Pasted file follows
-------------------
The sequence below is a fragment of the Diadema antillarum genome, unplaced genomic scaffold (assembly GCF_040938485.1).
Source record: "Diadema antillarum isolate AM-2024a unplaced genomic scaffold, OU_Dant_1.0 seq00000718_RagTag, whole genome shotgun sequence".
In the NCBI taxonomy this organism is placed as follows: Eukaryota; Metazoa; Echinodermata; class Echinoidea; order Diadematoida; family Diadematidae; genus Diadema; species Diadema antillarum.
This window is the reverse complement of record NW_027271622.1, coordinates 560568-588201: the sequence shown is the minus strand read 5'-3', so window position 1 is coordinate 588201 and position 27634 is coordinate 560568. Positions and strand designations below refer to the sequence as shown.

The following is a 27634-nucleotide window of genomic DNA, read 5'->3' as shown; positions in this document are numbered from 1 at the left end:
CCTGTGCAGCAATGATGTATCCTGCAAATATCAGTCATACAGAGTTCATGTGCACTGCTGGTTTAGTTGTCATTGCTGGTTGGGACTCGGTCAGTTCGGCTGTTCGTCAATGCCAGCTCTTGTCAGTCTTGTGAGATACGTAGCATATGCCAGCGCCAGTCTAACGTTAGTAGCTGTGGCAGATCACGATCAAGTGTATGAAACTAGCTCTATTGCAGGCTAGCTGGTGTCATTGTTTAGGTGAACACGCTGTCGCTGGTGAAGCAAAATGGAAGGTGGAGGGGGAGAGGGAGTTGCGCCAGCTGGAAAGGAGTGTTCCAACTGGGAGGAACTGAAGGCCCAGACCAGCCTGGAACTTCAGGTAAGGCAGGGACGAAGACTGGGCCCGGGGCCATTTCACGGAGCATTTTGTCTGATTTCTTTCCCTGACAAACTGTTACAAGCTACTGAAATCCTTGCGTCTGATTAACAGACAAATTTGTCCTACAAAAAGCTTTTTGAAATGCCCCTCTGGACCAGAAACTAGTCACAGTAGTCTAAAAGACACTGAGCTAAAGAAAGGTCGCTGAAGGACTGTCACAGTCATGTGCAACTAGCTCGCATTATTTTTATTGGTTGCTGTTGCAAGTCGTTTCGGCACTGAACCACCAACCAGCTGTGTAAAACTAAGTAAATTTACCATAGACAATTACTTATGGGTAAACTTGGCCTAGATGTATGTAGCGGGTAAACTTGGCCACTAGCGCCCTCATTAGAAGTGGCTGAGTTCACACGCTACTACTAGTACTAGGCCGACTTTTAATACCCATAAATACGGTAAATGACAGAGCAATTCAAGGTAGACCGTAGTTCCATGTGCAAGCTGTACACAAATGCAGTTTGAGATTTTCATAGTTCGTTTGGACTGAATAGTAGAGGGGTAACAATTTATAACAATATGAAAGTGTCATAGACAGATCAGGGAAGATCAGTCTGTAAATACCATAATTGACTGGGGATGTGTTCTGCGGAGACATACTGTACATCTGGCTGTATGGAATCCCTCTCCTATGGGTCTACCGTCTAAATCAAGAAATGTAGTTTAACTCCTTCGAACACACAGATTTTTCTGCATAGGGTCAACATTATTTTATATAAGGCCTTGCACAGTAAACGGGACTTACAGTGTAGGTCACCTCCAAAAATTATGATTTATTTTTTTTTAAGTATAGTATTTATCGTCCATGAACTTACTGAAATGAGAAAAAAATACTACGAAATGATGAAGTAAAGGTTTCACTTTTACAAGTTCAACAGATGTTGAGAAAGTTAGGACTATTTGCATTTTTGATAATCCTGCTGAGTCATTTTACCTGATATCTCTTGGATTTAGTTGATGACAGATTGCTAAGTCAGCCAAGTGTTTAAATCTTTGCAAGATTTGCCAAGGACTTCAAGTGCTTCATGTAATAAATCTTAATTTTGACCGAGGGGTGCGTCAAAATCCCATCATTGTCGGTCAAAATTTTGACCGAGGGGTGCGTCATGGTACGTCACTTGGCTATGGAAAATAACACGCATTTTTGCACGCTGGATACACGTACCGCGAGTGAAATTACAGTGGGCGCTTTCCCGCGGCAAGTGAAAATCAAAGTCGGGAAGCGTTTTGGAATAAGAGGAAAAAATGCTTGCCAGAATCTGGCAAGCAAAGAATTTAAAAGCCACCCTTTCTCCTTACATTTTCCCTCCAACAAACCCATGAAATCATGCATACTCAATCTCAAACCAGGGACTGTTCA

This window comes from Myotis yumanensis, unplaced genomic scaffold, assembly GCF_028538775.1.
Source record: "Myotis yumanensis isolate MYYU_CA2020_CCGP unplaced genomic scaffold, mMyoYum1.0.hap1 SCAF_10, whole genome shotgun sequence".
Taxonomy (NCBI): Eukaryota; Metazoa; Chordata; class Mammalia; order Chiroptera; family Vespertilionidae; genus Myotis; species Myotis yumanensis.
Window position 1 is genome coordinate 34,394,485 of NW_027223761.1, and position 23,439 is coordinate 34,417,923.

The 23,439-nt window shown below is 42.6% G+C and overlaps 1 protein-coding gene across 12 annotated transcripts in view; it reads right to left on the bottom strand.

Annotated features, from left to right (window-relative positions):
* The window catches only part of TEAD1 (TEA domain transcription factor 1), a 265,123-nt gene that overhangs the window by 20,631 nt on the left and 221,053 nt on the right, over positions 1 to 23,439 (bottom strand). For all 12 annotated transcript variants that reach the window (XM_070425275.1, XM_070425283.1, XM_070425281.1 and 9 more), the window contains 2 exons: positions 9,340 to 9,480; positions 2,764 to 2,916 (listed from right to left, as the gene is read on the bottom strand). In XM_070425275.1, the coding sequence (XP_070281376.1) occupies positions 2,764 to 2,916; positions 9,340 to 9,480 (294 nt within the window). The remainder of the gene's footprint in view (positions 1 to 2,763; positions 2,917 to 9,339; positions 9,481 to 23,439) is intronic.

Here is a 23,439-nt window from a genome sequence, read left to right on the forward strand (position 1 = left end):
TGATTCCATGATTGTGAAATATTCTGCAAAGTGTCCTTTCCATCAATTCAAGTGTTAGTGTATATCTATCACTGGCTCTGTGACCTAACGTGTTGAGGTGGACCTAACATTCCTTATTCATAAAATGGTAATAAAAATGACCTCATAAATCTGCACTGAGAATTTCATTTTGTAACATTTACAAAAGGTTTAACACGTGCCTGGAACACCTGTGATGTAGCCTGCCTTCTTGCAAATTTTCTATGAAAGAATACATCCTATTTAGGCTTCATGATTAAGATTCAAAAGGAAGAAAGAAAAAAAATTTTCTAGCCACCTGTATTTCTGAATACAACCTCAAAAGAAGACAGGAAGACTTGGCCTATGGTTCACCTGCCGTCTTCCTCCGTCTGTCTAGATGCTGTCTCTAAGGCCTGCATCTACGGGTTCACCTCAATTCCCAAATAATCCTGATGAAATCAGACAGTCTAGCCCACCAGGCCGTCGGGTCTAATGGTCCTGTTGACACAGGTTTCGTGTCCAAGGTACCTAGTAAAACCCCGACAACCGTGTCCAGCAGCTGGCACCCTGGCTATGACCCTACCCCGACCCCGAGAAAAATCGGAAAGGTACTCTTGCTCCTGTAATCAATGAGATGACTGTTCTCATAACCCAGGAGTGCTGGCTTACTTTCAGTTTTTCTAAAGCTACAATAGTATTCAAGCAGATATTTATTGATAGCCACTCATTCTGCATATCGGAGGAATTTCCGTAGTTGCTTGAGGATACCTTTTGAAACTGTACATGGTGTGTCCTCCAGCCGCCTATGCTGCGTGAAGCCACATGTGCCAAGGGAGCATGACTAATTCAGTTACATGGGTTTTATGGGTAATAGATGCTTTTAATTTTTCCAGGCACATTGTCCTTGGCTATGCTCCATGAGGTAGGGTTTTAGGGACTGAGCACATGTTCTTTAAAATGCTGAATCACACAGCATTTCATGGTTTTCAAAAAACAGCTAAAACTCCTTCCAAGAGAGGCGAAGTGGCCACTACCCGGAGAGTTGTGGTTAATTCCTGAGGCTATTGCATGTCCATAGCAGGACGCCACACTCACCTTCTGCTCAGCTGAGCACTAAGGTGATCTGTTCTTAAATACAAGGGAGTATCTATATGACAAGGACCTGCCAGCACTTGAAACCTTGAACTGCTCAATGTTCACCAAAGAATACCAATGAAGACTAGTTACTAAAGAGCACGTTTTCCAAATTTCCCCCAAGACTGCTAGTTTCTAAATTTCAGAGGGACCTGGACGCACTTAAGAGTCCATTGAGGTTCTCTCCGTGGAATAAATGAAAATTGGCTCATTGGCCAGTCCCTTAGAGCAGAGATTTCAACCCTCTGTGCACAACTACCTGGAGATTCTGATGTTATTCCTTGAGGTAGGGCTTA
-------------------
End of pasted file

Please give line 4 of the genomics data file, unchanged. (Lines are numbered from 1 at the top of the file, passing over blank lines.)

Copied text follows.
This window is the reverse complement of record NW_027271622.1, coordinates 560568-588201: the sequence shown is the minus strand read 5'-3', so window position 1 is coordinate 588201 and position 27634 is coordinate 560568. Positions and strand designations below refer to the sequence as shown.